Penobscot Expedition Historical Marker, 1779
Painting of the battle
Modern day salvage operations recovering artifacts from the battle
Map showing American landings and attack on August 28, 1779
This historical marker is located near the Penobscot Narrows Bridge.Photo by Bernard Fisher at hmdb.org
Backstory and Context
With only 400 men at their command, and without sufficient artillery the American attempt to capture the battery failed. The firepower of the British defense proved to be too much and the Americans were forced to pull back.The British sent for reinforcements, and given their control of the area, those reinforcements arrived on August 12. On that fateful day, British Commodore Sir George Collier entered the bay and forced the Americans to turn and flee further into the bay. As a result, the Americans were trapped between the British fleet and fort.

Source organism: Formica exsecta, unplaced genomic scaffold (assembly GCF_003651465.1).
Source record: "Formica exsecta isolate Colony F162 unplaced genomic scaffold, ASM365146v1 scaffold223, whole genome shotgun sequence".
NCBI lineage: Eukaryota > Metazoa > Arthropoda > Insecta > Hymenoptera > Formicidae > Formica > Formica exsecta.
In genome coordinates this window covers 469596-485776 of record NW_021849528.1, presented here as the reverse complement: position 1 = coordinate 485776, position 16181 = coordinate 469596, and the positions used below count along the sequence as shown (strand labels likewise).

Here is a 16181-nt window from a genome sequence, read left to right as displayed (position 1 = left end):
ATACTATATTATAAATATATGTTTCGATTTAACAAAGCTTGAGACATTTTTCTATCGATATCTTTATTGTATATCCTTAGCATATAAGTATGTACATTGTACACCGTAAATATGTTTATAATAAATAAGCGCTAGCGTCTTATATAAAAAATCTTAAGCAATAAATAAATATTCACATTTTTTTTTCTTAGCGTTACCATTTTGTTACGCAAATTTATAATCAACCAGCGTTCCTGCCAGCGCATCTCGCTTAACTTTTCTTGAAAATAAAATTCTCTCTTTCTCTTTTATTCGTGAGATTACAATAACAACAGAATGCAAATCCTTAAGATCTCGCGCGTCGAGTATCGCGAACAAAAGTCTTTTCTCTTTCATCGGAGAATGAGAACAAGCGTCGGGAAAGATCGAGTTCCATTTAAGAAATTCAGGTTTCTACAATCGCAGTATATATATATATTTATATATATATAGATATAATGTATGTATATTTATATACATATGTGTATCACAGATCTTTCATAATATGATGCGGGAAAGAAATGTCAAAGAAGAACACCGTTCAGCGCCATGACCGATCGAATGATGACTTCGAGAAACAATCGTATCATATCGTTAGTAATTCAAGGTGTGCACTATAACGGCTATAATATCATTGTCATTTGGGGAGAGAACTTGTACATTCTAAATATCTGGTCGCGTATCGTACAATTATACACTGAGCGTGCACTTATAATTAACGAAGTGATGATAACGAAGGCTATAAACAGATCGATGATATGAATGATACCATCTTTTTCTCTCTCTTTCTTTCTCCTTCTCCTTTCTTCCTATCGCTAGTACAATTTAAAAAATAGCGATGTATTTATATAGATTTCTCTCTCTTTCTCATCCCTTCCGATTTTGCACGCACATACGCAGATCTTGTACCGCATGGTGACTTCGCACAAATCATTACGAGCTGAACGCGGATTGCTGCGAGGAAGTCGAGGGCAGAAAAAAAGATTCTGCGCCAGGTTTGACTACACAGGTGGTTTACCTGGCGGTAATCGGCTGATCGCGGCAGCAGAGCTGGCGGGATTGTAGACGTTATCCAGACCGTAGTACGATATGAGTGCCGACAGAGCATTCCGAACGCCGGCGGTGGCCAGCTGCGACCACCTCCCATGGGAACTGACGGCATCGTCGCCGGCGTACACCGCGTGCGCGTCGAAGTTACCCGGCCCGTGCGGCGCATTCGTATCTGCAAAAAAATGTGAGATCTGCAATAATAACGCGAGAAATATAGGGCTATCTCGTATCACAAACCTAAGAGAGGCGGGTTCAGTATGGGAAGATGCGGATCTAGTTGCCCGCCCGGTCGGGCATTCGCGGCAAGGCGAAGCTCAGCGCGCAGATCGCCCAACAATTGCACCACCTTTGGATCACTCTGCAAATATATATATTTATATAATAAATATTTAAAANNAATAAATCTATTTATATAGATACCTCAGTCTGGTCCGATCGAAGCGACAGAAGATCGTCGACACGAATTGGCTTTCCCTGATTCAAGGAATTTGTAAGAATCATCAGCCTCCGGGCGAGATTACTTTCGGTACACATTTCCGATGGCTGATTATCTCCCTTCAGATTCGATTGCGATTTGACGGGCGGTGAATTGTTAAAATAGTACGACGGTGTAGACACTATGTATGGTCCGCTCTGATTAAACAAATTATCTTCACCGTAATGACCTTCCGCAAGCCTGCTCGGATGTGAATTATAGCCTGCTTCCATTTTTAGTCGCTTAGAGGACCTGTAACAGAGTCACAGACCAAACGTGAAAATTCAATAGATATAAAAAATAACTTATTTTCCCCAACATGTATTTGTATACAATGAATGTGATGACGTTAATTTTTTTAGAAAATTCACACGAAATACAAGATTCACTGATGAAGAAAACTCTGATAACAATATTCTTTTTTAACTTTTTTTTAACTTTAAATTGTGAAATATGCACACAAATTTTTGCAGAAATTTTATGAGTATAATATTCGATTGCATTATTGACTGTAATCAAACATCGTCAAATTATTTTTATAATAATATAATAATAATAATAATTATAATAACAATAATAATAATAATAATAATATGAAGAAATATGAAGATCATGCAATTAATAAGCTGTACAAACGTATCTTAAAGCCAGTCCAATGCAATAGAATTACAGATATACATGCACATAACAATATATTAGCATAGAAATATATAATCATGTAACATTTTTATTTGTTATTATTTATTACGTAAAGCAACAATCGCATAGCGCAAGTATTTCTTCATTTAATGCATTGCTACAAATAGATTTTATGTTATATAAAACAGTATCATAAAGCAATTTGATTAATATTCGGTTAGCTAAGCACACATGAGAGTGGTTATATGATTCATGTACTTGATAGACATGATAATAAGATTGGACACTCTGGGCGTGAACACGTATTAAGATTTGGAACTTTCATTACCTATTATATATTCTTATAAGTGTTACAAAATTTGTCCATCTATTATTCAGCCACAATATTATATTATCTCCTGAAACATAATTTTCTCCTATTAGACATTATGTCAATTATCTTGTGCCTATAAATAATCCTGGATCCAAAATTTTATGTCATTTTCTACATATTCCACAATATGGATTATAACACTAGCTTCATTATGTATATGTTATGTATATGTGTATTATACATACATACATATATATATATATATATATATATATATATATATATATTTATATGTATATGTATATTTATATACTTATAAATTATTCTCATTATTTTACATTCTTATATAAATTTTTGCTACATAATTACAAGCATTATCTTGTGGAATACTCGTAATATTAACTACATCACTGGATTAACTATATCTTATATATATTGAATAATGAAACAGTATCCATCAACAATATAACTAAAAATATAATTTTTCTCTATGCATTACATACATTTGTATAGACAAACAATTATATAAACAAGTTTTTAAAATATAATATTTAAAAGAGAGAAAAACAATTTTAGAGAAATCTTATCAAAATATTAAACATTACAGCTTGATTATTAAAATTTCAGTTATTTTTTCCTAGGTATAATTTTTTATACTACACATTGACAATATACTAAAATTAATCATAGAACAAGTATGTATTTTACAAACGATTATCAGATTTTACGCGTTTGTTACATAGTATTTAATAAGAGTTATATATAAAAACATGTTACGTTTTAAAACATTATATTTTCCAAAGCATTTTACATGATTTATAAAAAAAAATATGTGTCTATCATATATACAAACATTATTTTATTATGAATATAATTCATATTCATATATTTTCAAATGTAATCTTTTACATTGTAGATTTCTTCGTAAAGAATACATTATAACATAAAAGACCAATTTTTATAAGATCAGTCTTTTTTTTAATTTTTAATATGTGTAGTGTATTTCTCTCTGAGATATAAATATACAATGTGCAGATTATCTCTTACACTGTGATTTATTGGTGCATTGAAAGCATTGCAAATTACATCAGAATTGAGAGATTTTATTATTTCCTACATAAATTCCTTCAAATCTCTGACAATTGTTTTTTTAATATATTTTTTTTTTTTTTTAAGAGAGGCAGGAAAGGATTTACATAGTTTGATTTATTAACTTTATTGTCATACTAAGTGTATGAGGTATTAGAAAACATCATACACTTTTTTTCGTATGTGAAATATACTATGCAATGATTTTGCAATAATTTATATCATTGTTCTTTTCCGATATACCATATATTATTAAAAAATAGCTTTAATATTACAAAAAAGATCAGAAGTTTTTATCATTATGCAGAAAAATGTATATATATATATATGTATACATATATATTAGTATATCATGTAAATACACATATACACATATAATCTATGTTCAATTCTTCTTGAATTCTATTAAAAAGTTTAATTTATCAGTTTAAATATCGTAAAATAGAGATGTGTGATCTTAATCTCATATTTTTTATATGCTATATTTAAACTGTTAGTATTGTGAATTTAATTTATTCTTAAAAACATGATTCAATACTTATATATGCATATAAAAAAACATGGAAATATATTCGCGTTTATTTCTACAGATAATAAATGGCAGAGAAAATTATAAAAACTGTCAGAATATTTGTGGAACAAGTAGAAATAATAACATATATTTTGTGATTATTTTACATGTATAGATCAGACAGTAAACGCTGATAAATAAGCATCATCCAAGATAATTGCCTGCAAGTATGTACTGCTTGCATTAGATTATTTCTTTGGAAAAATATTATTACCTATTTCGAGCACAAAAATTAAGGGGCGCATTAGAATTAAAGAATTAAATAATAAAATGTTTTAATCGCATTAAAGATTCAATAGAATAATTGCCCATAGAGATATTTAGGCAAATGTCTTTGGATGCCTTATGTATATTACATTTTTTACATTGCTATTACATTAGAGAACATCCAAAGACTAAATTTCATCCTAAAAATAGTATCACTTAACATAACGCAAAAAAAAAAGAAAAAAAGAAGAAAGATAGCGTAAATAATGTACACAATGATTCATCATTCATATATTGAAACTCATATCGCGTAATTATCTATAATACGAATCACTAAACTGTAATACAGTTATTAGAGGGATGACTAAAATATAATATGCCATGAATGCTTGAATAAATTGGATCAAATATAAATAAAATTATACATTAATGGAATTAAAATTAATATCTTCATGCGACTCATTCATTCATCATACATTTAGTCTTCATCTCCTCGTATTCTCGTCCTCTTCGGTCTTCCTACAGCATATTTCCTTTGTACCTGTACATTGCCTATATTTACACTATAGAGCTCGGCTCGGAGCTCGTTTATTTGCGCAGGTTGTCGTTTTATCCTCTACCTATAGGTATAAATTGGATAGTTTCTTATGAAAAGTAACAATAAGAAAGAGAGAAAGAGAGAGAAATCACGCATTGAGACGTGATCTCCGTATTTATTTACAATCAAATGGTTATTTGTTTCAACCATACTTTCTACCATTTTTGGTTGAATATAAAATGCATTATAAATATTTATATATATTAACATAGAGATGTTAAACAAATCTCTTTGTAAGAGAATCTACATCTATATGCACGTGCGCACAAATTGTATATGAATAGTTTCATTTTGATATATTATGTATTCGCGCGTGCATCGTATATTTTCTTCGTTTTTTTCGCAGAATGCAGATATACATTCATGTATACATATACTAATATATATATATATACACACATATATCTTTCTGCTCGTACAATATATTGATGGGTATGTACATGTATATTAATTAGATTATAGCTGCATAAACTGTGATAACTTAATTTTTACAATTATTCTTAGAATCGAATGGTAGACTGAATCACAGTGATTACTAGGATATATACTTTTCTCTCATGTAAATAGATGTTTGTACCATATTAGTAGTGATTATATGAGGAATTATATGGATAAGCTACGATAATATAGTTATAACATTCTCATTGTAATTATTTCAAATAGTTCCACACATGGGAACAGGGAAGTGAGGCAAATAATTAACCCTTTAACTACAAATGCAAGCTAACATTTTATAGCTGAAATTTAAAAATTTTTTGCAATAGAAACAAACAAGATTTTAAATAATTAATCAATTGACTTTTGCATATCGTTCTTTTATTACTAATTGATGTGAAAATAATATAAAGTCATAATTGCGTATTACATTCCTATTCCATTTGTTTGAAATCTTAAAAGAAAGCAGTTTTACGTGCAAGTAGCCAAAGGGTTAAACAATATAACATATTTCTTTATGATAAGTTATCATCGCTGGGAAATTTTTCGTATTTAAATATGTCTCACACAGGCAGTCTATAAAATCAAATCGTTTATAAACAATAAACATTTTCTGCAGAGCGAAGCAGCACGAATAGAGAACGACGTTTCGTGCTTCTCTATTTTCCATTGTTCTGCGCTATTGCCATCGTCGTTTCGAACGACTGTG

Knowing the situation to be hopeless, the Americans burned their ships and fled inland. The British sustained comparatively few casualties: 25 dead, 35 wounded, 26 taken prisoner. The Americans, on the other hand, lost 474 plus all of their vessels. Commodore Saltonstall was court-martialed and removed from command while the British remained in possession of the area until the end of the war.